Autism Spectrum Disorder (ASD) and Social Anxiety Disorder (SAD) have certain similarities, but they are different conditions. It is important to understand the distinctions so that people can get the help they need, and not be misdiagnosed.
ASD is a lifelong developmental disorder that affects social interactions, communication, and behavior. Its causes are unknown, but genetics likely plays a role. Risk factors include genetic mutations and environmental factors, such as exposure to air pollution. ASD can range from mild to severe, and is usually identified early in life.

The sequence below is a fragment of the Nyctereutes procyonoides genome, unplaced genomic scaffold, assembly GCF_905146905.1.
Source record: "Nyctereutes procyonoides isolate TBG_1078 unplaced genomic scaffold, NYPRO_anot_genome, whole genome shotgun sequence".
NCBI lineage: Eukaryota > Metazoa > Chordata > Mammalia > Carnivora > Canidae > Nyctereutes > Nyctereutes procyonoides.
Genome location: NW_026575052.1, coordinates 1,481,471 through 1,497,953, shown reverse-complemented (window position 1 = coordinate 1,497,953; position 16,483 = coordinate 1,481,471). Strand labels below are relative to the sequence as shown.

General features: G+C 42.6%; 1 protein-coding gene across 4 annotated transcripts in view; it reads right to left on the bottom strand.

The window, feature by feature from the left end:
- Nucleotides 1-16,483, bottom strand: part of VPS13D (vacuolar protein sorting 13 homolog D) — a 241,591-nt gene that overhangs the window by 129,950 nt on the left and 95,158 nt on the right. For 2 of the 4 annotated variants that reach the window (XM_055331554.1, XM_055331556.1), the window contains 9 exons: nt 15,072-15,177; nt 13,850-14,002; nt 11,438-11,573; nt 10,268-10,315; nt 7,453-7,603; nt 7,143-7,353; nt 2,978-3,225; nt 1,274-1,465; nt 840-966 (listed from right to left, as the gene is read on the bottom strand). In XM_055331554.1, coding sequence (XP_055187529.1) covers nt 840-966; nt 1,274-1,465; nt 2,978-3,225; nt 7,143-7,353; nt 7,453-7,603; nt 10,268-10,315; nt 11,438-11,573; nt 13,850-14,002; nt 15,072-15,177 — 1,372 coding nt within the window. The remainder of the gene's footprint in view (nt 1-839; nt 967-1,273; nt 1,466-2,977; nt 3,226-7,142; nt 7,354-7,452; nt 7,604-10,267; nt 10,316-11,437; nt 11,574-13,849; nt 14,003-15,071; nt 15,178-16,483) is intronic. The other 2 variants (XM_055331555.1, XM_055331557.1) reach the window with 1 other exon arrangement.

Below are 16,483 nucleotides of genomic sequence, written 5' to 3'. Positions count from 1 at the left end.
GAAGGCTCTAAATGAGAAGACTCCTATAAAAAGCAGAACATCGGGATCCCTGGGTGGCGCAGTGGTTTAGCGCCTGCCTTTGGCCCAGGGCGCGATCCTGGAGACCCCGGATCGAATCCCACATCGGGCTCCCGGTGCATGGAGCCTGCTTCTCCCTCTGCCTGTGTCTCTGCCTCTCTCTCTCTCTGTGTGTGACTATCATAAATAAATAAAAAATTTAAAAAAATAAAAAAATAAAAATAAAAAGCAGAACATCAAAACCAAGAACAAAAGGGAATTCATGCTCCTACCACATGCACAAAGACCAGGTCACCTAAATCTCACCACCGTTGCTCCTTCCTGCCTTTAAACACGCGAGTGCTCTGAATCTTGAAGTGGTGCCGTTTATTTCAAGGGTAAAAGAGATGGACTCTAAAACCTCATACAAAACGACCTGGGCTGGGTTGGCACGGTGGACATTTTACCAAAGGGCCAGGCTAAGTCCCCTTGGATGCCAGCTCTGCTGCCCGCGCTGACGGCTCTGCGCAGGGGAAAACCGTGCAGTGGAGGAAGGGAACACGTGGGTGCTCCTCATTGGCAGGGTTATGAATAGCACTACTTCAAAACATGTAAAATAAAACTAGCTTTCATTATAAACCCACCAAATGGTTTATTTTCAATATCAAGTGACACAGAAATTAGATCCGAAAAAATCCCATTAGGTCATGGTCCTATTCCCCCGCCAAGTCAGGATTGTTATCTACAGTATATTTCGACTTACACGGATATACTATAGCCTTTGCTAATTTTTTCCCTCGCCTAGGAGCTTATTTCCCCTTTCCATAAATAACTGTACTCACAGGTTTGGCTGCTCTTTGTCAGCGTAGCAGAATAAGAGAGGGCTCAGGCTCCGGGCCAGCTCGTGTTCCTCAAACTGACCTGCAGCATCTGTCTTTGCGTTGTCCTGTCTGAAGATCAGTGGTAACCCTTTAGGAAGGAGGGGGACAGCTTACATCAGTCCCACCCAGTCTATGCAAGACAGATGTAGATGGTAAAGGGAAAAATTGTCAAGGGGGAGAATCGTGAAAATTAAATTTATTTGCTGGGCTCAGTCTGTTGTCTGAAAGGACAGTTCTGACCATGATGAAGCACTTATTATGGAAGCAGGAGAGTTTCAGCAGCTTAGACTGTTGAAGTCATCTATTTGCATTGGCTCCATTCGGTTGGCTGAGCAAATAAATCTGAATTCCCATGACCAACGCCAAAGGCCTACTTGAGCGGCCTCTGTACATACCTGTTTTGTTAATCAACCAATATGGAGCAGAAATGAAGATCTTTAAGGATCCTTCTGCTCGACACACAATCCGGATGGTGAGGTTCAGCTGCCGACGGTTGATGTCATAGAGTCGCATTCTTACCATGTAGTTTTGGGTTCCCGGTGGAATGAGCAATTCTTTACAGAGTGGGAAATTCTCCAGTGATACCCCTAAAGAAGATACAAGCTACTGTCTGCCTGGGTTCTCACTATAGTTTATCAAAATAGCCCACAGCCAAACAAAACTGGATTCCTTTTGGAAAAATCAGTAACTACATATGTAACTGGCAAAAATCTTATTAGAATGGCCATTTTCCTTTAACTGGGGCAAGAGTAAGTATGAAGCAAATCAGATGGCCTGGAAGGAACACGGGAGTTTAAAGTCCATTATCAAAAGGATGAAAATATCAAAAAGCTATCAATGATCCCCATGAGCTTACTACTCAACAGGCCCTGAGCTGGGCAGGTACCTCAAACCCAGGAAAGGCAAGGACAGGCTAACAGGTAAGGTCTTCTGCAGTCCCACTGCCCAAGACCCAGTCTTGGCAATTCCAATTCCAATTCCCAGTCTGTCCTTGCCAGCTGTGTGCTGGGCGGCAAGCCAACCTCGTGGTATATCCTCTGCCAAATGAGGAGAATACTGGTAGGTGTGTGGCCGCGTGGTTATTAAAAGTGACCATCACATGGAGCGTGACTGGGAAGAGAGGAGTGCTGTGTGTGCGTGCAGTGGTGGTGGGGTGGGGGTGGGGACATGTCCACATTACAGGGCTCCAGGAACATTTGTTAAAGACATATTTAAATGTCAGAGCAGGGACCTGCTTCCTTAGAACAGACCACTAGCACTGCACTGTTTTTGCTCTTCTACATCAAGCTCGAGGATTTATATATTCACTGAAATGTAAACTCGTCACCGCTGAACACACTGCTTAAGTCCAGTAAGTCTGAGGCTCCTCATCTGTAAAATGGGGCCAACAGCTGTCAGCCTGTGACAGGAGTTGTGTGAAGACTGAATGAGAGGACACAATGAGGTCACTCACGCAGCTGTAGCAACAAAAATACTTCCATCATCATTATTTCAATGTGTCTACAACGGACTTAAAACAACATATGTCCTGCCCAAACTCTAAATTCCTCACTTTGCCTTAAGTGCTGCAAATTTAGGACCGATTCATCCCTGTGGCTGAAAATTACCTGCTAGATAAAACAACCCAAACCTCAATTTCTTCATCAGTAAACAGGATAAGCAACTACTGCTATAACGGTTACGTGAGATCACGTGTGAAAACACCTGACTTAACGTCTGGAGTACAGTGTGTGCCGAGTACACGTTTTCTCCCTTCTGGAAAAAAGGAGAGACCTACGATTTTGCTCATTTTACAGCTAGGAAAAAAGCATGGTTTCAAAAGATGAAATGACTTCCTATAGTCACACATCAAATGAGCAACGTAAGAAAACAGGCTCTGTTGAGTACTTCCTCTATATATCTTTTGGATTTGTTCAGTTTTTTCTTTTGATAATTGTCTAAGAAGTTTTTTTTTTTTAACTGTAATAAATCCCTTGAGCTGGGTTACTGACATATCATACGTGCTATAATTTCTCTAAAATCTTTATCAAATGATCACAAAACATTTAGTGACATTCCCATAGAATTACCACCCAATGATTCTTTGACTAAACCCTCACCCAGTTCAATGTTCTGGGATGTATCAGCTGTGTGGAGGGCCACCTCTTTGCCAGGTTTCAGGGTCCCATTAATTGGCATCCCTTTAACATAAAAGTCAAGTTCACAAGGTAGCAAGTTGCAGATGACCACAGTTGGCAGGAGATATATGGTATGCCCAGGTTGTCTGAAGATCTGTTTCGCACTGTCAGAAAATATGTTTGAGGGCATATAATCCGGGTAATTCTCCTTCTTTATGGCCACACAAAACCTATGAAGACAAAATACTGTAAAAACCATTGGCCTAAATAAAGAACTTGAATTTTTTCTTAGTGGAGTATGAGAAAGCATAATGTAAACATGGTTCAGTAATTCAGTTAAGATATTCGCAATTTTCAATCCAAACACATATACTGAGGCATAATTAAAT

SAD is a type of anxiety disorder that affects an individual's social interactions. It is marked by intense fear, worry, and self-consciousness about being judged by others. It can occur during childhood or adulthood, and may be caused by genetics, life experiences, or both. Symptoms include feelings of intense fear or worry when in social situations, avoiding social situations, feeling like people are watching and judging you, and difficulty making and maintaining relationships.
Though ASD and SAD share some similarities, they are distinct from one another. People may experience both at the same time, but they are not the same. Those with ASD who also suffer from SAD should receive treatment for both conditions. Knowing the differences between the two will help those seeking help get the proper diagnosis and treatment they require.